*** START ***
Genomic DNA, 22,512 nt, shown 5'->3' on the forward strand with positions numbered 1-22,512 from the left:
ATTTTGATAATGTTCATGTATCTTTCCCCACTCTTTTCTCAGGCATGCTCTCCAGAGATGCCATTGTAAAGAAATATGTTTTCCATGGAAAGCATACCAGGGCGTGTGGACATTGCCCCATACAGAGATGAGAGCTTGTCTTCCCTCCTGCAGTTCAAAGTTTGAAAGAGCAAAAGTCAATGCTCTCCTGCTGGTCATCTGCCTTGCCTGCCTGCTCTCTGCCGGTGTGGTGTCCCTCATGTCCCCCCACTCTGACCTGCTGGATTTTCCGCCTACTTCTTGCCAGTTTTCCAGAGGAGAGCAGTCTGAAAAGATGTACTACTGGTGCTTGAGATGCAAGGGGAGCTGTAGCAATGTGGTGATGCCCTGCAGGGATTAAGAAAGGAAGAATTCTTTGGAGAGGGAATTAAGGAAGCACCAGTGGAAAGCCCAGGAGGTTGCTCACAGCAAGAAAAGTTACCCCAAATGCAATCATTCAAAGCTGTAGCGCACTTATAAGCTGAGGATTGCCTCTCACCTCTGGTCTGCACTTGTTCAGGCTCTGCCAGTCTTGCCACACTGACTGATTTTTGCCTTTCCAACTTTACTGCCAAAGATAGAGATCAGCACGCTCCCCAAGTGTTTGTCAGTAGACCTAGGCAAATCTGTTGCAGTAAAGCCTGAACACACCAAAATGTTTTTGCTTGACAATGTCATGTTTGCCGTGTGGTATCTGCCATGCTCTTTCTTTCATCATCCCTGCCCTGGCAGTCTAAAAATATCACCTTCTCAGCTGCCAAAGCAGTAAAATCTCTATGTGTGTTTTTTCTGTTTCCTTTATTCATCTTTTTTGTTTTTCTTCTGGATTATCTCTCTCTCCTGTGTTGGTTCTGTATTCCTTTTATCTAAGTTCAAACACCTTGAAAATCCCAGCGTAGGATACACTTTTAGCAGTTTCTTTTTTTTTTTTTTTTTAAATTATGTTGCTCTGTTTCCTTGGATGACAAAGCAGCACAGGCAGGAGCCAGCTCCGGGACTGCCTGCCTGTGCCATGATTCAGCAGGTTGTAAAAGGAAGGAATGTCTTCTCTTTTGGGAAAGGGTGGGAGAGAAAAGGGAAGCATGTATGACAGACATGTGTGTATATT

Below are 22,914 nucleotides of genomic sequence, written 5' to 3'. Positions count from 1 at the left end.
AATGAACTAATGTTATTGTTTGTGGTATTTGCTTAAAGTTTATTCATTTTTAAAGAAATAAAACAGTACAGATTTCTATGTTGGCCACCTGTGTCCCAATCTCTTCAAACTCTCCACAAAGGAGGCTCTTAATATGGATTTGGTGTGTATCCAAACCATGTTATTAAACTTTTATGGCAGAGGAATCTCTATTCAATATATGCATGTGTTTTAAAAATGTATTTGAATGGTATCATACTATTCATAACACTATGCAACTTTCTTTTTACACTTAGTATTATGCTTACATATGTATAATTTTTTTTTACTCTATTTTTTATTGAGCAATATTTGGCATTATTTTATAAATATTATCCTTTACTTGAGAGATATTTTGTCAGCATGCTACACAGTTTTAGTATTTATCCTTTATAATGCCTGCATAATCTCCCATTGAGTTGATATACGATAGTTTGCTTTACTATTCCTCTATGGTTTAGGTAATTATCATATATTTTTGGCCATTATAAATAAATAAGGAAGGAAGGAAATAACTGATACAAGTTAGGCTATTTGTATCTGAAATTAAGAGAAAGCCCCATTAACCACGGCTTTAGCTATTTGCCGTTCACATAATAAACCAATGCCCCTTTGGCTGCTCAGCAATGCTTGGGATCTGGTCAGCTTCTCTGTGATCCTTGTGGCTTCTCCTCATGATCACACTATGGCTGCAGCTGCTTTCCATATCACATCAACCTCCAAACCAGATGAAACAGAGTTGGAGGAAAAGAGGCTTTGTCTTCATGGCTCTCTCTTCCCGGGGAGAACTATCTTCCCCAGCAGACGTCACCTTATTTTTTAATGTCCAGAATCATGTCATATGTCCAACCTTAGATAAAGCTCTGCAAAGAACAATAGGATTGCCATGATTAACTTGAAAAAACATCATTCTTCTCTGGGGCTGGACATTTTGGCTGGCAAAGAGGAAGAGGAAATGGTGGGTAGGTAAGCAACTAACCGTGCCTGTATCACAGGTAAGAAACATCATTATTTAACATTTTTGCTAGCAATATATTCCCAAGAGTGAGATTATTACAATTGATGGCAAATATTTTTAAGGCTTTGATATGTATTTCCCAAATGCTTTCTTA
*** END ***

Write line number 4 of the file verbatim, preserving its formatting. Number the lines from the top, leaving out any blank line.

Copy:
AATGAACTAATGTTATTGTTTGTGGTATTTGCTTAAAGTTTATTCATTTTTAAAGAAATAAAACAGTACAGATTTCTATGTTGGCCACCTGTGTCCCAATCTCTTCAAACTCTCCACAAAGGAGGCTCTTAATATGGATTTGGTGTGTATCCAAACCATGTTATTAAACTTTTATGGCAGAGGAATCTCTATTCAATATATGCATGTGTTTTAAAAATGTATTTGAATGGTATCATACTATTCATAACACTATGCAACTTTCTTTTTACACTTAGTATTATGCTTACATATGTATAATTTTTTTTTACTCTATTTTTTATTGAGCAATATTTGGCATTATTTTATAAATATTATCCTTTACTTGAGAGATATTTTGTCAGCATGCTACACAGTTTTAGTATTTATCCTTTATAATGCCTGCATAATCTCCCATTGAGTTGATATACGATAGTTTGCTTTACTATTCCTCTATGGTTTAGGTAATTATCATATATTTTTGGCCATTATAAATAAATAAGGAAGGAAGGAAATAACTGATACAAGTTAGGCTATTTGTATCTGAAATTAAGAGAAAGCCCCATTAACCACGGCTTTAGCTATTTGCCGTTCACATAATAAACCAATGCCCCTTTGGCTGCTCAGCAATGCTTGGGATCTGGTCAGCTTCTCTGTGATCCTTGTGGCTTCTCCTCATGATCACACTATGGCTGCAGCTGCTTTCCATATCACATCAACCTCCAAACCAGATGAAACAGAGTTGGAGGAAAAGAGGCTTTGTCTTCATGGCTCTCTCTTCCCGGGGAGAACTATCTTCCCCAGCAGACGTCACCTTATTTTTTAATGTCCAGAATCATGTCATATGTCCAACCTTAGATAAAGCTCTGCAAAGAACAATAGGATTGCCATGATTAACTTGAAAAAACATCATTCTTCTCTGGGGCTGGACATTTTGGCTGGCAAAGAGGAAGAGGAAATGGTGGGTAGGTAAGCAACTAACCGTGCCTGTATCACAGGTAAGAAACATCATTATTTAACATTTTTGCTAGCAATATATTCCCAAGAGTGAGATTATTACAATTGATGGCAAATATTTTTAAGGCTTTGATATGTATTTCCCAAATGCTTTCTTA